The steel flat-stock was bent at right angles in a vise, then taken over to the work piece and measured for fit before the next angle was bent. This was repeated until the steel wrapped all the way around the tube, very snugly. The steel was cut so the ends would just meet and then they were welded together while being clamped tightly to the tube.
I wouldn't have been able to do this last part a few years ago. I just learned how to use a MIG welder at my current day job. I'm no professional welder, but I get by.
 I put four steel bindings on the outer tube. One at each end, and one more about two feet from each end. When the inner tubes stick into the ends of the outer tube, they will only go in about two feet. That will put most of the stress from the cantilever action on the seams at this two foot section at the end. With two steel bindings at each end, it should have no trouble holding together under that stress. I did a stress test with a scrap outer tube (I glued the wrong sides together) without any steel bindings. It held up over a hundred pounds of dead weight, but started to crack when I stood on it (300lbs.).
 After the bindings were in place, I gave the exterior two coats of stain and poly mix. I wanted to have every part of the truss stained and polyed not only for looks, but for smoothness and to help prevent warping.
Here is the full length truss being held aloft by two DJ lighting rig stands that I bought off of eBay. The center section is not stained or bound with steel (it was the scrap one that I glued wrong). With two feet of overlap at each section joint, the overall length is 20ft. I can push it to 22ft if I only overlap 12 inches, but that's as far as I think I should go. As you can see in the photo, there is no deflection at full extension without a load.
I made two of these trusses, to replace the two ladder sections. For their implementation at Origins 2013, I put one of them on the old telescoping uprights and one on a pair of new DJ lighting stands I bought on eBay, and then modified (more on them in another post). You can see a slight deflection in the picture below, but that is not due to the weight. That is due to the 1/8in. gap between the large and small tubes. It was hard to cut and fit the pieces together under tight tolerance, and I was afraid to make them fit together any tighter, for fear that future swelling and warping might make them not fit together or slide properly.
Once the pieces were slid together on site, laying on the floor, I drilled through both outer and inner tubes simultaneously and pinned them together with a piece of all-thread and some nuts and washers at each end. I was going to pre-drill a bunch of holes along the length so it would be adjustable but decided it would be easier to just re-drill holes at whatever position I wanted on site. When it gets full of holes and hard to line up properly (in 10-12 years, I can always re-make them.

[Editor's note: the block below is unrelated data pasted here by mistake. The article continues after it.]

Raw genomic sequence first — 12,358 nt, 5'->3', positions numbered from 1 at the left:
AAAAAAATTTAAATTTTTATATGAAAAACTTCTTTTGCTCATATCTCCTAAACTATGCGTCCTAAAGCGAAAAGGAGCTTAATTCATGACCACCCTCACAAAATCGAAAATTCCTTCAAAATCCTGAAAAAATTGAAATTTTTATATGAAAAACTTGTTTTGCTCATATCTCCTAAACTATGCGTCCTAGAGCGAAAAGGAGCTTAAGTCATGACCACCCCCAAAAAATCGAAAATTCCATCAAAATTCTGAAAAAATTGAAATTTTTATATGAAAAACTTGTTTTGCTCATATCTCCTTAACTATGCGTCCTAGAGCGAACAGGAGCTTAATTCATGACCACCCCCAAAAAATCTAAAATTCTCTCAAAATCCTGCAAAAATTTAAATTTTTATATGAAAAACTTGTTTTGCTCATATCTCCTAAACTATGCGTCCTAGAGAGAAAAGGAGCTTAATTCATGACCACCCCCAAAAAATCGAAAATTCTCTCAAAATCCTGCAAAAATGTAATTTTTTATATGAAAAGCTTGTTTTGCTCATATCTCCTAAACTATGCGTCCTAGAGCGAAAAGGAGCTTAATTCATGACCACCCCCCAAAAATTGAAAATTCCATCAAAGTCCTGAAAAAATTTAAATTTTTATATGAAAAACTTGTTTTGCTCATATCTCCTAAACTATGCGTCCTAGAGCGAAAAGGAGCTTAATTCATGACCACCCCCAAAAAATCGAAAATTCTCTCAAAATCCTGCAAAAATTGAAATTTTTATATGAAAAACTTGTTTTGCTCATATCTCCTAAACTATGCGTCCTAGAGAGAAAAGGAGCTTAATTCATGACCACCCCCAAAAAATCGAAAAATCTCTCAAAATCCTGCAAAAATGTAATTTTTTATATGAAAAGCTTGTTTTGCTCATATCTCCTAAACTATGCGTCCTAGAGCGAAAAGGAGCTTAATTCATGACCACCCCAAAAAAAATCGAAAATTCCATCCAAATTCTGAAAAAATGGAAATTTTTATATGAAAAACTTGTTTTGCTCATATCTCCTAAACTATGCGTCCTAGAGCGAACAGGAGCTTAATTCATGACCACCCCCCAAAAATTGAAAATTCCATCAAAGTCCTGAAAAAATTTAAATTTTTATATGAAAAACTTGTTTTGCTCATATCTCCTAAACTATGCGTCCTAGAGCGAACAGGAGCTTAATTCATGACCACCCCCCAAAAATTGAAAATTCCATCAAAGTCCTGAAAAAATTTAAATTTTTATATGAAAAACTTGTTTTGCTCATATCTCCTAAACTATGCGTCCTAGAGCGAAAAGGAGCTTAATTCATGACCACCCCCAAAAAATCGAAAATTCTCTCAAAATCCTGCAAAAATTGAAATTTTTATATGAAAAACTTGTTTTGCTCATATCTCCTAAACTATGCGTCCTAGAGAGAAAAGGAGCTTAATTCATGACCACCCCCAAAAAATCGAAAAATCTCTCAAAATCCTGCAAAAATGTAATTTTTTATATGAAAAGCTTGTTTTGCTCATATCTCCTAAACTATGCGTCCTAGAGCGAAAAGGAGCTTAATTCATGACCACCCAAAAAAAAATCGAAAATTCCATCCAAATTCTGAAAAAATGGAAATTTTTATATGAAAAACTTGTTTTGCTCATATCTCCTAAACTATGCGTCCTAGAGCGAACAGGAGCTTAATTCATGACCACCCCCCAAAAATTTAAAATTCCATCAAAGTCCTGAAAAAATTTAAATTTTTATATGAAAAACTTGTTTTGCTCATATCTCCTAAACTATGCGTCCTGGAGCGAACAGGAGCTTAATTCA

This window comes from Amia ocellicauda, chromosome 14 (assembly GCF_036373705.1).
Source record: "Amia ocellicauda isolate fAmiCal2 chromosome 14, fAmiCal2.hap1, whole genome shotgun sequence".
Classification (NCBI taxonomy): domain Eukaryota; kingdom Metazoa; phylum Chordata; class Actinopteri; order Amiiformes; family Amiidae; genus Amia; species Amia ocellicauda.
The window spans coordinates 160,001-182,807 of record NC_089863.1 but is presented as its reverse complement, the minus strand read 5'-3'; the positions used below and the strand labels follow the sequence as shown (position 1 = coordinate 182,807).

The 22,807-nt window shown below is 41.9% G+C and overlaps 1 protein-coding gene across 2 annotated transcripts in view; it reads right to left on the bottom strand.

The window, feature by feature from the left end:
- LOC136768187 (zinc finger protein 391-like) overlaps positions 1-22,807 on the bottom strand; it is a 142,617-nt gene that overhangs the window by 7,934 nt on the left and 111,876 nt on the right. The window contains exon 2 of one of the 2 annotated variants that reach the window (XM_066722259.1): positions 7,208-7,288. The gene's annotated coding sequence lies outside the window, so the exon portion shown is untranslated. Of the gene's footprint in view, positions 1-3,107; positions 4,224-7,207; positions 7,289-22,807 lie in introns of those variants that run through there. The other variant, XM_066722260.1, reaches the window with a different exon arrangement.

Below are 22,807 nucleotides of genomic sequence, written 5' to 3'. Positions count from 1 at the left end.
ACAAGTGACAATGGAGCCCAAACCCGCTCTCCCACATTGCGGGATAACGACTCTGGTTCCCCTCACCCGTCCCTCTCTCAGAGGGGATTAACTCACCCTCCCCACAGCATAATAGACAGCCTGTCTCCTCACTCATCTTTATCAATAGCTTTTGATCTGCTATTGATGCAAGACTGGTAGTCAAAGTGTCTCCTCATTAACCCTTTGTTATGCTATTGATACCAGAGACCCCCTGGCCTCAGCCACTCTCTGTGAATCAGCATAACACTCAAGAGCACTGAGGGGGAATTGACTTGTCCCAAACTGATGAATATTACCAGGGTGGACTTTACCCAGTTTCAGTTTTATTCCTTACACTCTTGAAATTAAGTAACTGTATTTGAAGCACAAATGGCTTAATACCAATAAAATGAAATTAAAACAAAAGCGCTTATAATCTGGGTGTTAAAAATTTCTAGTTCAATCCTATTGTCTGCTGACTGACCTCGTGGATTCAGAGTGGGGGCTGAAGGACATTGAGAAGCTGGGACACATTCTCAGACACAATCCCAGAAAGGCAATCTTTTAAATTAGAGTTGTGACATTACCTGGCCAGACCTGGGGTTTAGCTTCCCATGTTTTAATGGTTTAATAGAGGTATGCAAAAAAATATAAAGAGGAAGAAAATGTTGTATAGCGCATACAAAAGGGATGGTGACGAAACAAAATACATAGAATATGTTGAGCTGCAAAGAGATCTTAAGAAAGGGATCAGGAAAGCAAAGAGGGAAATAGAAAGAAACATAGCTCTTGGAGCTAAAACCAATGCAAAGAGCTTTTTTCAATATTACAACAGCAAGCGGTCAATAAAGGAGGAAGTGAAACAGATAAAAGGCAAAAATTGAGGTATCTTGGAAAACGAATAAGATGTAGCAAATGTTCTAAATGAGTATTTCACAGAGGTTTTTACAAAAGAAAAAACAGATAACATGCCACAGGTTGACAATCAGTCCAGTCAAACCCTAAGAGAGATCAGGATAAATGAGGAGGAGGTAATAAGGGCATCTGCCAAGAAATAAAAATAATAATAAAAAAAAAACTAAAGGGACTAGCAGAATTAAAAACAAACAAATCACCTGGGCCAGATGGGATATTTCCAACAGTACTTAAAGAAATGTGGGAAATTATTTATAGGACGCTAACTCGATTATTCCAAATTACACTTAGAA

The lights were held up with mechanic's wire wrapped around the girth of the truss. The electrical cords were taped up with vinyl electrical tape. I did drill out more holes in the old uprights to make them more adjustable for height. Now that Club Carcosa is over, we only use about 25 pounds of lights and cords on each truss. These trusses can hold more than four times that amount, so we have lots of room to expand our effects repertoire, and a stable platform on which to mount it.
The truss sits on top of the uprights without being clamped down. The wide base of the truss allows it to sit flat on the top of the post with no worry of twisting. The truss has a hole drilled in the bottom near the end which rides on a pin made from a 1/2in. bolt, which sticks up from the top of the upright, about 3in. In order for the truss to fall or slide in any direction (other than straight up), it would have to jump straight up more than 3 inches. I figure, if it does that, we've got bigger problems! And I can always put in a strap or something to keep it from moving in that direction.
 The sits-on-pin design means that the truss doesn't need to be clamped down. Since it can float on the pin to some degree, the two uprights can be raised and lowered independently (or at least they don't have to track perfectly with each other like they did before). Also, one of the modifications I made to the uprights was to put bigger bases on them, so they would be more stable without having to have all four joined together. This allows us to move the two trusses farther apart or put them at odd angles, and allows us to raise and lower them independent of each other. That's a big improvement over the previous design.

 During Origins, we extended the new trusses to 22ft, and they seemed quite stable and safe, and were much easier to work with than the ladders. Sadly, the new DJ stands didn't work as well as I had hoped and the old uprights I had build out of 2x4s ten years ago actually worked better than the new manufactured steel ones. The trusses are a bit lighter than the ladders, but not as light as I wanted. They do, however, transport much easier. Each section, truss and upright, is no more than 8ft. long, so they all neatly fit inside the bed of a full sized pick-up truck.And two of the truss sections can be nested inside one another to conserve space.